A word from my little brother - a new proud Daddy!
...and yes, there might be a slight tint of red in his hair...!
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For those in the know or just reading this now, Mike Meadows is my main man
and I'm crazy proud of him and his band mates...This article was in the Houston Chronicle yesterday...just got a call,
standing room only tonight in Houston to see
porterdavis rock the HOUSE! Cheers - Ali
Porterdavis offers blues-infused roots, rhythm and rock
By EILEEN MCCLELLAND
Copyright 2007 Houston Chronicle
• Where: Anderson Fair, 2007 Grant
• Tickets: $10 at the door or online at www.andersonfair.com
"We finished the album in Texas and redid a few tunes here, and ... the post-Texas songs were so laid-back, slower and groovier. And the Boston version still sounded like we were looking for a parking spot — frantically looking for a parking spot."
The band got its start and its name in Boston.
Although Barrett has often been the target of shouts of "Hey, Porter!" there's no guy in the band named Porter Davis. After studies at Berklee College of Music in Boston, Barrett and percussionist and vocalist Mike Meadows began performing in two Boston subway stops — Porter Square Station and Davis Station.
Voilà! The band had a name.
Even in the subway days, they never doubted they'd stick with the music.
"We were both clear in our own right that we were going to do this, so when we met someone else who was as unwavering and had a similar musical sensibility, there was no going back. It was almost odd," Barrett said.
Since then, they've pursued a musical career relentlessly. They were selling out shows at one of Boston's premier listening rooms, the Lizard Lounge, before they decided to move to Austin for quality-of-life reasons.
"Austin fits our values and what we like to do, the type of music we appreciate. Even down to the food and Barton Springs. It was a holistic decision. There was no one thing, but it all made sense."
Simon Wallace, a vocalist and blues harmonica champion from the United Kingdom, joined them in Austin in 2004. Three-part harmony and down-and-dirty swamp blues ensued. In 2005 porterdavis released 15 Hours Unraveling, its debut full-length album. It reached No. 10 on Waterloo Records' national sales chart and No. 2 in Texas. The latest release, porterdavis live at eddie's attic, recorded at Atlanta venue Eddie's Attic, is highly addictive.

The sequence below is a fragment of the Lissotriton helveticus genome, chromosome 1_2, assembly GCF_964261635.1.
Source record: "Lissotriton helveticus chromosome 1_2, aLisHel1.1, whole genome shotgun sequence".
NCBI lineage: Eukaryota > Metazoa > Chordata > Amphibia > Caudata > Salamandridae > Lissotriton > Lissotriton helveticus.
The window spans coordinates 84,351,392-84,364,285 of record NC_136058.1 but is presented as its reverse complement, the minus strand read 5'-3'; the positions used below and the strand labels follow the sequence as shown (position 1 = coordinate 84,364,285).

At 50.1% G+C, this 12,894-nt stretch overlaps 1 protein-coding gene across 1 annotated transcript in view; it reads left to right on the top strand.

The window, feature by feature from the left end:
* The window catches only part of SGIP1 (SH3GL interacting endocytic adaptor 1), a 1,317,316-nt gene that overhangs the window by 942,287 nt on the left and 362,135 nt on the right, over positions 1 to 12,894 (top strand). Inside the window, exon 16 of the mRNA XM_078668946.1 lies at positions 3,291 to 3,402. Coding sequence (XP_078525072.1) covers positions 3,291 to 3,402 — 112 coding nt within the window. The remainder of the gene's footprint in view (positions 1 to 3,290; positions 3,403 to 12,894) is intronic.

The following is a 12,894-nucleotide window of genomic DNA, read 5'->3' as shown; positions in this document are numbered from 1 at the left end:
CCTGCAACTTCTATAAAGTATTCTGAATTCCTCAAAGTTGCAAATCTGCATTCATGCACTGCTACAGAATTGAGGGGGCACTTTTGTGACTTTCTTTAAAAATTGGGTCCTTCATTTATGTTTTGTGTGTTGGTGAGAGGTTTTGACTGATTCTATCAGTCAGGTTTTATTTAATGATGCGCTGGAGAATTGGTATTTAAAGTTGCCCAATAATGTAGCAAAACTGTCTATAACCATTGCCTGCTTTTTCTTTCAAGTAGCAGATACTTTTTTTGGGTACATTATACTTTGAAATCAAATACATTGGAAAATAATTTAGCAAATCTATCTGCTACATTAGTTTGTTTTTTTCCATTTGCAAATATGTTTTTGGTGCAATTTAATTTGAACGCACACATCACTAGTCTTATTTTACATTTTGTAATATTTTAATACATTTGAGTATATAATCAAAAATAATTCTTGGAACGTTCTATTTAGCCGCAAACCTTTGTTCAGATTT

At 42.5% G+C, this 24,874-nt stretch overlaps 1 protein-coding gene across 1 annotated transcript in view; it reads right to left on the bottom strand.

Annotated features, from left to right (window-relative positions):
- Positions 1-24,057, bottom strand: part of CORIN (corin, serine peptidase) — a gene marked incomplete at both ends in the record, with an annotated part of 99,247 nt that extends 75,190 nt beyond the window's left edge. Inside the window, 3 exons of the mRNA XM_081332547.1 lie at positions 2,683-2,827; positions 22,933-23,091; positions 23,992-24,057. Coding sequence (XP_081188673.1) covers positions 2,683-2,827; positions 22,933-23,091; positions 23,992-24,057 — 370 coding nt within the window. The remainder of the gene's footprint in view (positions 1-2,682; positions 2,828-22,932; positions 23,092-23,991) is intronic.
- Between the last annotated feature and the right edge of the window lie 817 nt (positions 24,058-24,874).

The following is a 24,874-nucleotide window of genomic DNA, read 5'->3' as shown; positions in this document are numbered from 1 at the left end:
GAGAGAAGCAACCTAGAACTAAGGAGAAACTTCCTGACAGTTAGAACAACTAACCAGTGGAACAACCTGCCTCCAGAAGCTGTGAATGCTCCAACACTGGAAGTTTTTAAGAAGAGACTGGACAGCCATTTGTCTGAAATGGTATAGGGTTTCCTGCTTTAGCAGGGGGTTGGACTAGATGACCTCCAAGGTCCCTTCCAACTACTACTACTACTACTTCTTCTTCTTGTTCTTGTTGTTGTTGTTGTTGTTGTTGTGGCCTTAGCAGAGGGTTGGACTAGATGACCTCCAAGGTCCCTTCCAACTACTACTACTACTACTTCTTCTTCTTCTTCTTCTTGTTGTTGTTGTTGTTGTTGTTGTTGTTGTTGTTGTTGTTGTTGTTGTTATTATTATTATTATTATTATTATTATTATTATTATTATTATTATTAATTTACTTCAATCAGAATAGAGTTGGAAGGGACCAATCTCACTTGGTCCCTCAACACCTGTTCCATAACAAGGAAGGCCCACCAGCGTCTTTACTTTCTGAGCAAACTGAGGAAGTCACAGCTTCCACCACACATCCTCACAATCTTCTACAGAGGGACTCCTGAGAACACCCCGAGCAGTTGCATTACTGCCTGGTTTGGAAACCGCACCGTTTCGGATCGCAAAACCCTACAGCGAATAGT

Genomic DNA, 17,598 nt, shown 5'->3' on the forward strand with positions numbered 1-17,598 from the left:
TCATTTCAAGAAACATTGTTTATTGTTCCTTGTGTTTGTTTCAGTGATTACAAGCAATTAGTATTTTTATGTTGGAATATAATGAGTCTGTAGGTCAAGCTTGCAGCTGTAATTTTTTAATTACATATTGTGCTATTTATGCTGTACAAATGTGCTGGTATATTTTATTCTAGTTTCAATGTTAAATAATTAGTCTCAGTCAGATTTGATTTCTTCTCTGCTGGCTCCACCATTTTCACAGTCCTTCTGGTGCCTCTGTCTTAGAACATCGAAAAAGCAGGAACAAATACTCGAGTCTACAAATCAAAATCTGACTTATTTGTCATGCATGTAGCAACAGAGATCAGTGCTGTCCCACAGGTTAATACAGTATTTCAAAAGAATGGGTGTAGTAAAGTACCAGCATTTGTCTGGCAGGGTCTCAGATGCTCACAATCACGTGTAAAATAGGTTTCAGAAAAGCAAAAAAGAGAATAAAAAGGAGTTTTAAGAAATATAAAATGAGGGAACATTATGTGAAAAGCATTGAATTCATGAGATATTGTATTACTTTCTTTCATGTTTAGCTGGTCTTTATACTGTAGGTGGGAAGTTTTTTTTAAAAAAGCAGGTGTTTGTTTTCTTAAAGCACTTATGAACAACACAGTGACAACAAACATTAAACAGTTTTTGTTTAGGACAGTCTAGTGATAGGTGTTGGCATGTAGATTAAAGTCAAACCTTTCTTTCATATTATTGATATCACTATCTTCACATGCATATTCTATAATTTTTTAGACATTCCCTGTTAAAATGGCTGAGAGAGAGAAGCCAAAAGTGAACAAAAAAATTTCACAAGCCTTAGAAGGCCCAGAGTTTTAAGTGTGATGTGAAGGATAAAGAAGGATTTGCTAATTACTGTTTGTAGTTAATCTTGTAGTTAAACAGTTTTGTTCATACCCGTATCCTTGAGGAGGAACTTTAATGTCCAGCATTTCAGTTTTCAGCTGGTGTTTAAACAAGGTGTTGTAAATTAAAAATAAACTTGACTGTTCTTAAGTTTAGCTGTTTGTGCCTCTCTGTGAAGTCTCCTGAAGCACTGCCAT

This year, the band was also a finalist for the Kerrville Folk Festival's New Folk award.
The band plays its mix of originals and classics at listening rooms, house concerts and college campuses. In many cases, it's the first blues-infused music the young audiences have encountered.
"Not too long ago we were in Charlotte, N.C., and this dad came up and said, 'My daughter said she liked blues. I never thought I'd hear those words come out of her mouth.'
"I think if you were in college when Led Zeppelin or (Eric) Clapton were coming up, some of the blues traditions would be a little more in your ears," Barrett said. "But not so many bands today are rooted in it — or they are rooted in it but they don't seem to know they are."
Educating fans about musical traditions is one of their goals.
"What would really be a hoot would be to know that we turn some people on to blues music," he said. "And not just blues. Roots music has a very literal and a more figurative meaning to me. When I started listening to (Bob) Dylan, then I wanted to check out the Carter Family and Johnny Cash. When I listened to Eric Clapton, I wanted to check out Buddy Guy and B.B. King and Robert Johnson. I would love to instill that kind of curiosity."
Barrett and Meadows also studied music in Ghana in West Africa. Meadows' choice of percussion instruments and techniques — drawn from Africa and Brazil and filtered through U.S. traditions — can seem exotic and familiar at the same time.
Since drums weren't allowed in Boston subway stations, Meadows had to be creative from the beginning, using anything that sounded like a drum — a tambourine, for example — but didn't really look like one.
"Watching him play is a lot like watching a magician," says John Wilson of YourTexasMusic.com. "You keep thinking that the harder you stare at him the easier it will be to understand how he makes all of those sounds. Dream on. I finally just gave up and concentrated on the sound. It was still magic."
In Africa, porterdavis' founders also adopted the ritual of paying tribute to their musical heroes — Ray Charles, Stevie Ray Vaughan, Elvin Jones, Miles Davis, Townes Van Zandt, Muddy Waters, Little Walter and others — before every show, by toasting to the show and pouring a bit of their beverages on the floor.
It's called a libation ceremony.
"Before you were allowed to study with any particular tribe you had to do a little ceremony where you honored the spirits in the drums and the past teachers. People have thought we are being silly, but we're very earnest about that. If there was a thesis statement to our band, it would be to honor the roots of the musicians who came before you."
In Africa, music is both more and less mystical, he said. "You just live in music there. Everybody's a musician or a dancer. It's not projected onto a few people, it's shared communally. It's really pretty inspiring."
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A night to remember…see you at Lanny’s!